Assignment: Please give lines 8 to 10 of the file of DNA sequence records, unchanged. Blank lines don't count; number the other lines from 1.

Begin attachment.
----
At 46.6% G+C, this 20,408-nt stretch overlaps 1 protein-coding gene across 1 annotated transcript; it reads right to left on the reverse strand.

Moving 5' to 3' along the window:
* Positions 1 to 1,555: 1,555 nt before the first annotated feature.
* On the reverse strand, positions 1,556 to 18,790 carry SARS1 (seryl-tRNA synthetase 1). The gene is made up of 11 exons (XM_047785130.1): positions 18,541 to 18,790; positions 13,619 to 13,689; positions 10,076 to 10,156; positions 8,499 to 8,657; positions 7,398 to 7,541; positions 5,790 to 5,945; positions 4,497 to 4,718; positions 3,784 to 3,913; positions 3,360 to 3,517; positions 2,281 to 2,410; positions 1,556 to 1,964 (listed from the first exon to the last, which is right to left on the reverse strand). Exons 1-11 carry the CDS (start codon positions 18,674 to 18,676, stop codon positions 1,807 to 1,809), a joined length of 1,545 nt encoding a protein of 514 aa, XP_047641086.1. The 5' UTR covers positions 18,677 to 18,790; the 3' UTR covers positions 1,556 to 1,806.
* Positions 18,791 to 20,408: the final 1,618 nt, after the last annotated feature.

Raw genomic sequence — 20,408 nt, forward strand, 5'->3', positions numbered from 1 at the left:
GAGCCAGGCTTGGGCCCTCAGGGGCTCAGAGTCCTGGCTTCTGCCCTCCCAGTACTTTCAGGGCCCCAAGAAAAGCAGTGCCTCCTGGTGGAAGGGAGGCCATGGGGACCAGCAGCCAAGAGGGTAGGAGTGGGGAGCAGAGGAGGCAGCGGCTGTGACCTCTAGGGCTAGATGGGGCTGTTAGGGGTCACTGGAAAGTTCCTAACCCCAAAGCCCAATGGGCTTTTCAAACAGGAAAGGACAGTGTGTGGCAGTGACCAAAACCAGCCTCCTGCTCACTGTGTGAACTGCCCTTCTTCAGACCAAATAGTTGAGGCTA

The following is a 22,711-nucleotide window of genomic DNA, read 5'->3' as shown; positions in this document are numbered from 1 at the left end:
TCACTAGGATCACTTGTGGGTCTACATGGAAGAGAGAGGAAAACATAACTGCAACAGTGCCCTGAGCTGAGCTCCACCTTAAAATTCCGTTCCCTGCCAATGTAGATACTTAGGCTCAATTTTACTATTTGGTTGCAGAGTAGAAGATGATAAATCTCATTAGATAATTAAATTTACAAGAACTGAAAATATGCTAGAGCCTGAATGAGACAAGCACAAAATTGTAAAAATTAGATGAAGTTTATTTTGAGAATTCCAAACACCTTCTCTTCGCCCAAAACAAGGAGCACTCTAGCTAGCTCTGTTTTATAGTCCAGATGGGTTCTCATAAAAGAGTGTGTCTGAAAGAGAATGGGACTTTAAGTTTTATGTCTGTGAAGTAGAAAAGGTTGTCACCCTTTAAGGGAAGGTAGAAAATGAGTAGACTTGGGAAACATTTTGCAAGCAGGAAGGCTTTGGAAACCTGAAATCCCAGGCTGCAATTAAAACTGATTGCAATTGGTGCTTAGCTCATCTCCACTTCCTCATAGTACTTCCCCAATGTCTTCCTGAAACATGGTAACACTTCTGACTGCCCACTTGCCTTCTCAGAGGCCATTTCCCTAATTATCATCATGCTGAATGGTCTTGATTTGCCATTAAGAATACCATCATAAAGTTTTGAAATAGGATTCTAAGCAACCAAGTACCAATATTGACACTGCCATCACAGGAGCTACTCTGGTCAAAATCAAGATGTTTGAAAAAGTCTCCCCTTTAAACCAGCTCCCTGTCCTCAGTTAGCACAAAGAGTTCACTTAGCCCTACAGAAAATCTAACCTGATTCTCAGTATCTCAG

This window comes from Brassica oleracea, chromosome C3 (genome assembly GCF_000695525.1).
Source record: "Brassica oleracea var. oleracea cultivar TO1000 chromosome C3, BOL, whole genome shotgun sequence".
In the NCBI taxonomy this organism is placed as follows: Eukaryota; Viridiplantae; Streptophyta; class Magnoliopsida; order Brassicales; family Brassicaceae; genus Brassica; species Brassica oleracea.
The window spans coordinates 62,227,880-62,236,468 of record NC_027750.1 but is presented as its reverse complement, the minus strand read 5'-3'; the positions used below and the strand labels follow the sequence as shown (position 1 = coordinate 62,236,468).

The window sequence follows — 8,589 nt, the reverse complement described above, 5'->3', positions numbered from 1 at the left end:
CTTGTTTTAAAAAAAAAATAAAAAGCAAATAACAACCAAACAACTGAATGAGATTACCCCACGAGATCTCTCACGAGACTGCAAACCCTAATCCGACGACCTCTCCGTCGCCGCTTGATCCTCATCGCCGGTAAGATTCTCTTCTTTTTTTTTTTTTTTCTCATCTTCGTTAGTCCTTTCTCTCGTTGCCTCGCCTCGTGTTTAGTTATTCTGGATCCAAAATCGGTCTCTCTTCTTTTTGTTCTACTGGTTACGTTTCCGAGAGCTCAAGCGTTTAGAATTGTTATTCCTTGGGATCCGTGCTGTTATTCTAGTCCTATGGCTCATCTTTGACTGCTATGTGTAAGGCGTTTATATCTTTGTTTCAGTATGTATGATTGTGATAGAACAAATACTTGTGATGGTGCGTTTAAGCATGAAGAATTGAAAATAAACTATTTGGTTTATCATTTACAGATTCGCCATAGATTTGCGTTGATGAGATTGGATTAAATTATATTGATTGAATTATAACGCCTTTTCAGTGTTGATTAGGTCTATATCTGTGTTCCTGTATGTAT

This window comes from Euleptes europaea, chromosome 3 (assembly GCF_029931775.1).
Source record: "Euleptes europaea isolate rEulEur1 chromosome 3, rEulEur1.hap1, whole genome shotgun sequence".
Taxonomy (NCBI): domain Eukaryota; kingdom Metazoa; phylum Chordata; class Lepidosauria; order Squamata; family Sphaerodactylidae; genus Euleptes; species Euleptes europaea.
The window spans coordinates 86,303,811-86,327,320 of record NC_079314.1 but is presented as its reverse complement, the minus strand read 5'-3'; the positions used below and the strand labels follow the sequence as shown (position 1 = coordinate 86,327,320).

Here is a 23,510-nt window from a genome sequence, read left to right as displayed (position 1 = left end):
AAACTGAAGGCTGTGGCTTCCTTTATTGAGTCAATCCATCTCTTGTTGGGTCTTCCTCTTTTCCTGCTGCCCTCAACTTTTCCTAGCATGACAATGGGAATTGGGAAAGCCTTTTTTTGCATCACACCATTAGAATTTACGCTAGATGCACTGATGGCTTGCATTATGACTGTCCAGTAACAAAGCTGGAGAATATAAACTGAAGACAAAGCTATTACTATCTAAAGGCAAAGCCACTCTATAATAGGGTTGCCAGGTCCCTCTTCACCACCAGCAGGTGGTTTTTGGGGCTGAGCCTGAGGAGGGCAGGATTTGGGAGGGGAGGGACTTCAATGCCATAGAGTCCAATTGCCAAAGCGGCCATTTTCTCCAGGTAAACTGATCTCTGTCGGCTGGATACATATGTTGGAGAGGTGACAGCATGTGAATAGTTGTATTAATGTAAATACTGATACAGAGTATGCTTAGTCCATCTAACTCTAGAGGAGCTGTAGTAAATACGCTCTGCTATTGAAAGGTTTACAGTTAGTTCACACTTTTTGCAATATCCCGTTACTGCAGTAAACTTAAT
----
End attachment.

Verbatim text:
The following is a 22,711-nucleotide window of genomic DNA, read 5'->3' as shown; positions in this document are numbered from 1 at the left end:
TCACTAGGATCACTTGTGGGTCTACATGGAAGAGAGAGGAAAACATAACTGCAACAGTGCCCTGAGCTGAGCTCCACCTTAAAATTCCGTTCCCTGCCAATGTAGATACTTAGGCTCAATTTTACTATTTGGTTGCAGAGTAGAAGATGATAAATCTCATTAGATAATTAAATTTACAAGAACTGAAAATATGCTAGAGCCTGAATGAGACAAGCACAAAATTGTAAAAATTAGATGAAGTTTATTTTGAGAATTCCAAACACCTTCTCTTCGCCCAAAACAAGGAGCACTCTAGCTAGCTCTGTTTTATAGTCCAGATGGGTTCTCATAAAAGAGTGTGTCTGAAAGAGAATGGGACTTTAAGTTTTATGTCTGTGAAGTAGAAAAGGTTGTCACCCTTTAAGGGAAGGTAGAAAATGAGTAGACTTGGGAAACATTTTGCAAGCAGGAAGGCTTTGGAAACCTGAAATCCCAGGCTGCAATTAAAACTGATTGCAATTGGTGCTTAGCTCATCTCCACTTCCTCATAGTACTTCCCCAATGTCTTCCTGAAACATGGTAACACTTCTGACTGCCCACTTGCCTTCTCAGAGGCCATTTCCCTAATTATCATCATGCTGAATGGTCTTGATTTGCCATTAAGAATACCATCATAAAGTTTTGAAATAGGATTCTAAGCAACCAAGTACCAATATTGACACTGCCATCACAGGAGCTACTCTGGTCAAAATCAAGATGTTTGAAAAAGTCTCCCCTTTAAACCAGCTCCCTGTCCTCAGTTAGCACAAAGAGTTCACTTAGCCCTACAGAAAATCTAACCTGATTCTCAGTATCTCAG

This window comes from Brassica oleracea, chromosome C3 (genome assembly GCF_000695525.1).